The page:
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Innovative Technique Accelerates Waste Disposal at Idaho Site

May 15, 2013 - 12:00pm

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A product drum of mixed low-level waste is lowered into a high-density polyethylene macro-pack.

A product drum of mixed low-level waste is lowered into a high-density polyethylene macro-pack.

Macro-packs from the Idaho site are shown here safely and compliantly disposed.

Macro-packs from the Idaho site are shown here safely and compliantly disposed.

A product drum of mixed low-level waste is lowered into a high-density polyethylene macro-pack.
Macro-packs from the Idaho site are shown here safely and compliantly disposed.

IDAHO FALLS, Idaho – An innovative treatment and disposal technique is enabling the Idaho site to accelerate shipments of legacy nuclear waste for permanent disposal.

In just seven months, employees with Idaho Treatment Group (ITG) have treated more than 1,100 100-gallon product drums of mixed low-level waste (MLLW). The waste is contained in high-density, polyethylene macro-packs that are loaded on to trucks for shipment to an offsite facility. ITG manages and operates the Advanced Mixed Waste Treatment Project (AMWTP).

The new technique, which involves a macroencapsulation process, allows ITG employees to treat and prepare drums for disposal, thereby reducing treatment costs by about 50 percent. This technique allows AMWTP to overpack a MLLW product drum inside a polyethylene macro-pack. Overpacking the original container in this manner isolates the waste and ensures it can be safely handled, transported and permanently disposed. Void space filler is loaded around the interior of the maco-pack and then a high density polyethylene lid, containing heating wires, is placed on the top of the macro-pack. An electronic control unit sends a current of electricity through the lid, sealing the macro-pack in 20 minutes.

“Given the volume of waste we are dealing with, as well as our ongoing goal of trying to find safer, more efficient ways to improve operations, we challenged our employees to come up with a more efficient way of treating MLLW,” said Bruno Zovi, MLLW Programs manager. “We considered existing macroencapsulation technologies used at other DOE sites and after looking at the options, employees came up with the approach of using the polyethylene liner without an expensive steel exterior overpack. It’s proven to be a very safe, compliant and efficient option.”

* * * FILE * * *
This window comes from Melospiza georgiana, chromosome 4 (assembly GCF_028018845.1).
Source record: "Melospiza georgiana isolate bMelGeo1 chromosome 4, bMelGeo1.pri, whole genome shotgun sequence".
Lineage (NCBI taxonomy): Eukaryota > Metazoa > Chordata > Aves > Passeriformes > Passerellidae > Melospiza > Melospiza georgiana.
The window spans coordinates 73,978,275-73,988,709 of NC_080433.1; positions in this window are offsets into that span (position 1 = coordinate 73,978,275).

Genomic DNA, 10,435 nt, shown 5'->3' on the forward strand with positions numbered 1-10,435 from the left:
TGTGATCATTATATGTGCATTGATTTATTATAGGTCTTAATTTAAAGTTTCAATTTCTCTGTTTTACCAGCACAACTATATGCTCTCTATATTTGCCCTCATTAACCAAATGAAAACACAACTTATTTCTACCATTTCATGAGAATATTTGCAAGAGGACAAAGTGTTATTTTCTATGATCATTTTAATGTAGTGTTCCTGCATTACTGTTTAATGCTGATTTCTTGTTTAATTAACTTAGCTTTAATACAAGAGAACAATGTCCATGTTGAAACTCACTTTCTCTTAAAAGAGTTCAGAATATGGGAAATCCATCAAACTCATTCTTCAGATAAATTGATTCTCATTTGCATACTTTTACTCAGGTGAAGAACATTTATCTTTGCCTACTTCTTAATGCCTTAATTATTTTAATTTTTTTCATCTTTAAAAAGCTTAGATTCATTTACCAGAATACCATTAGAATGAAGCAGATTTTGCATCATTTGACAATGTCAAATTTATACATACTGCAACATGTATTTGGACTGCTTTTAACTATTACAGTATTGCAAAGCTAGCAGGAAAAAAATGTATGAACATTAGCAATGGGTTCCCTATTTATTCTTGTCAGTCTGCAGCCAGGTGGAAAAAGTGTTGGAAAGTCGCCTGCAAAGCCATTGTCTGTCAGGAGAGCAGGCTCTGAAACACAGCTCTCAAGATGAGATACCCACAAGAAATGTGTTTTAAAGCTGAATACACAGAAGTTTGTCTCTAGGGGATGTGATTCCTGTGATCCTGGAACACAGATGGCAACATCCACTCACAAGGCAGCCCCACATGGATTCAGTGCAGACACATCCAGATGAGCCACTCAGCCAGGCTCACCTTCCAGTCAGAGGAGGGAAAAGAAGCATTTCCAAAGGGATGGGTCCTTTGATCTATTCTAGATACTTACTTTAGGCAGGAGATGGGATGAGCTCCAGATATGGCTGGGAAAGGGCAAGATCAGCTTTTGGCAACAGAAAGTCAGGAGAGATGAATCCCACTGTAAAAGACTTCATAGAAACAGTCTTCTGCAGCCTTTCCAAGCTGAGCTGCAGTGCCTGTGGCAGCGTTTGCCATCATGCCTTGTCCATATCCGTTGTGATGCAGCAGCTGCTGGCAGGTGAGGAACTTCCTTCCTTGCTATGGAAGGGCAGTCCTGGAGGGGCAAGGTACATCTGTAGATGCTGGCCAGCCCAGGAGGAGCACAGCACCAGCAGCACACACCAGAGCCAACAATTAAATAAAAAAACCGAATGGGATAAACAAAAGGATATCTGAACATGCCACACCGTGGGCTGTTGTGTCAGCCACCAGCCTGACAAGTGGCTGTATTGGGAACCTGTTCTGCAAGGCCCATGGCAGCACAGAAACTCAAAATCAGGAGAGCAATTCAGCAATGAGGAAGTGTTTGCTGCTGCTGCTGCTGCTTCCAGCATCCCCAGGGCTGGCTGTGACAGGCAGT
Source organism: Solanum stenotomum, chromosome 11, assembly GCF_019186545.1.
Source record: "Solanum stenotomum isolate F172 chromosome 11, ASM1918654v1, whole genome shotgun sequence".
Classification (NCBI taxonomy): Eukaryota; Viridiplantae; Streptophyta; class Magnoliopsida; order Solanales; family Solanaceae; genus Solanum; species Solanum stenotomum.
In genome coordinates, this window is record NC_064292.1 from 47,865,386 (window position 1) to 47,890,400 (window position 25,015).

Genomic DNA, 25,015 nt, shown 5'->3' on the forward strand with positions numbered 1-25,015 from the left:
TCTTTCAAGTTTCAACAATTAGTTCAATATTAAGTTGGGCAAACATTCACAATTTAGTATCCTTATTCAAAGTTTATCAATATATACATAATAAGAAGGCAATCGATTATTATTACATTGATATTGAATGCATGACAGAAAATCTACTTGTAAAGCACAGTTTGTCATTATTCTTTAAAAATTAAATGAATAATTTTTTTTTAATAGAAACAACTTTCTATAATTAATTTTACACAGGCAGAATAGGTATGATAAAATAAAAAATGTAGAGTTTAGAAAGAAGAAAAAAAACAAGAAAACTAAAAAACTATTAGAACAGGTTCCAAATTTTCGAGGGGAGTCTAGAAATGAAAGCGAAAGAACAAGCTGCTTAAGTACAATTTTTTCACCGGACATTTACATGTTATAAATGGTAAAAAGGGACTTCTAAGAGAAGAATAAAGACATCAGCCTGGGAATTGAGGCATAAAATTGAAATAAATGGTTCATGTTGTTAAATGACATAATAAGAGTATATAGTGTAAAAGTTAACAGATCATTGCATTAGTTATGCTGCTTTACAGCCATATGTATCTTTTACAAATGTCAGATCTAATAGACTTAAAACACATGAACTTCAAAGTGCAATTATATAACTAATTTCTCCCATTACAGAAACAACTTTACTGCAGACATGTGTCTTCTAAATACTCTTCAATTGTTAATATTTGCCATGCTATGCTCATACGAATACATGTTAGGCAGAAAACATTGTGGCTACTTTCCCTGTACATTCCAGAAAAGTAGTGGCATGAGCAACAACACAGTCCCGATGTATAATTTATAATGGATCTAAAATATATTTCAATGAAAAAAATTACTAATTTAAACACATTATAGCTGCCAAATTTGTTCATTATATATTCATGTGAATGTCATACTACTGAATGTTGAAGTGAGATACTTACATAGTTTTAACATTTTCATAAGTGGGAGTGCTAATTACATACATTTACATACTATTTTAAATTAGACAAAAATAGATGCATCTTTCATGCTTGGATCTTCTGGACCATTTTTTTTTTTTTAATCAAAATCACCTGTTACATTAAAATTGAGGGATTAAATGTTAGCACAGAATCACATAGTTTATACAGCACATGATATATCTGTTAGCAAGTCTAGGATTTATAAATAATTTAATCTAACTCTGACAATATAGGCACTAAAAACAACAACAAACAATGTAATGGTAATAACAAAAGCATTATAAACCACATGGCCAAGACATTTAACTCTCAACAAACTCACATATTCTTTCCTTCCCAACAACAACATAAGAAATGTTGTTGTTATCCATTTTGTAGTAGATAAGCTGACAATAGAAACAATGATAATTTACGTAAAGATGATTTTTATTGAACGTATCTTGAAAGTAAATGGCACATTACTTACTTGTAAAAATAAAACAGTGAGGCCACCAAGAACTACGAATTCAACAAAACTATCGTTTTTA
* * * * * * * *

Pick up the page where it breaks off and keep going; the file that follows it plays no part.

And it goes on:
Ongoing process improvements by employees have resulted in a streamlined process. Once the product drum departs the AMWTP Treatment Facility supercompactor, the MLLW team can have the product drum characterized, certified, treated, shipped and disposed of at an offsite facility within a month.

AMWTP has sent more than 40,000 cubic meters of the estimated 65,000 cubic meters of historically managed transuranic waste out of Idaho for permanent disposal at the DOE's Waste Isolation Pilot Plant in New Mexico. Of the remaining stored waste, approximately 50 percent is estimated to be MLLW.

In addition to the onsite macroencapsulation treatment, the MLLW project continues to certify and ship MLLW to offsite facilities. A combination of onsite and offsite treatment options will ensure AMWTP meets its regulatory milestones for removing waste from the Idaho site.

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